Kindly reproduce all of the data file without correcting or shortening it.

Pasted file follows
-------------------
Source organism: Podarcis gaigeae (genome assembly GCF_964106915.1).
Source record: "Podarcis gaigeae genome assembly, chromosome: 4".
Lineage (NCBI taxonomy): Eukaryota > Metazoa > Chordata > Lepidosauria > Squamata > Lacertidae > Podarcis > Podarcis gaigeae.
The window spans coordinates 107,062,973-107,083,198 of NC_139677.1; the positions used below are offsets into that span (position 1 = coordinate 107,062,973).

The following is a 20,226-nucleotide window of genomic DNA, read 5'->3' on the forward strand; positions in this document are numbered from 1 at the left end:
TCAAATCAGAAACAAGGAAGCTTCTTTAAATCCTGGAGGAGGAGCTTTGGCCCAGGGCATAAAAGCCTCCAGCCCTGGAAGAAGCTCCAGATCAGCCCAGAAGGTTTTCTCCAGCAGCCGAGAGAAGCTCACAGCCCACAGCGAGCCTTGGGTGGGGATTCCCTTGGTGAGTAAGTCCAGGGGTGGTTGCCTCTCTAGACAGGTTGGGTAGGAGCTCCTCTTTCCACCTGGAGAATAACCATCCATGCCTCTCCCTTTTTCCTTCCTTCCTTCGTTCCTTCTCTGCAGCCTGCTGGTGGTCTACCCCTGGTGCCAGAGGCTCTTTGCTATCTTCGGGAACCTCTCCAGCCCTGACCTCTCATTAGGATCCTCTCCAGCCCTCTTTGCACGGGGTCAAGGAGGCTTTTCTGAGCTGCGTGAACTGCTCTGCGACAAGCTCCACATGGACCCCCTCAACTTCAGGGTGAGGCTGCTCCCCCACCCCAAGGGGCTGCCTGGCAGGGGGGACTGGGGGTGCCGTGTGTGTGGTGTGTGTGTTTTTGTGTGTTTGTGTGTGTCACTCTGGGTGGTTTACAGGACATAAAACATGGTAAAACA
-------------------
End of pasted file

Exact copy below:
Source organism: Podarcis gaigeae (genome assembly GCF_964106915.1).
Source record: "Podarcis gaigeae genome assembly, chromosome: 4".
Lineage (NCBI taxonomy): Eukaryota > Metazoa > Chordata > Lepidosauria > Squamata > Lacertidae > Podarcis > Podarcis gaigeae.
The window spans coordinates 107,062,973-107,083,198 of NC_139677.1; the positions used below are offsets into that span (position 1 = coordinate 107,062,973).

The following is a 20,226-nucleotide window of genomic DNA, read 5'->3' on the forward strand; positions in this document are numbered from 1 at the left end:
TCAAATCAGAAACAAGGAAGCTTCTTTAAATCCTGGAGGAGGAGCTTTGGCCCAGGGCATAAAAGCCTCCAGCCCTGGAAGAAGCTCCAGATCAGCCCAGAAGGTTTTCTCCAGCAGCCGAGAGAAGCTCACAGCCCACAGCGAGCCTTGGGTGGGGATTCCCTTGGTGAGTAAGTCCAGGGGTGGTTGCCTCTCTAGACAGGTTGGGTAGGAGCTCCTCTTTCCACCTGGAGAATAACCATCCATGCCTCTCCCTTTTTCCTTCCTTCCTTCGTTCCTTCTCTGCAGCCTGCTGGTGGTCTACCCCTGGTGCCAGAGGCTCTTTGCTATCTTCGGGAACCTCTCCAGCCCTGACCTCTCATTAGGATCCTCTCCAGCCCTCTTTGCACGGGGTCAAGGAGGCTTTTCTGAGCTGCGTGAACTGCTCTGCGACAAGCTCCACATGGACCCCCTCAACTTCAGGGTGAGGCTGCTCCCCCACCCCAAGGGGCTGCCTGGCAGGGGGGACTGGGGGTGCCGTGTGTGTGGTGTGTGTGTTTTTGTGTGTTTGTGTGTGTCACTCTGGGTGGTTTACAGGACATAAAACATGGTAAAACA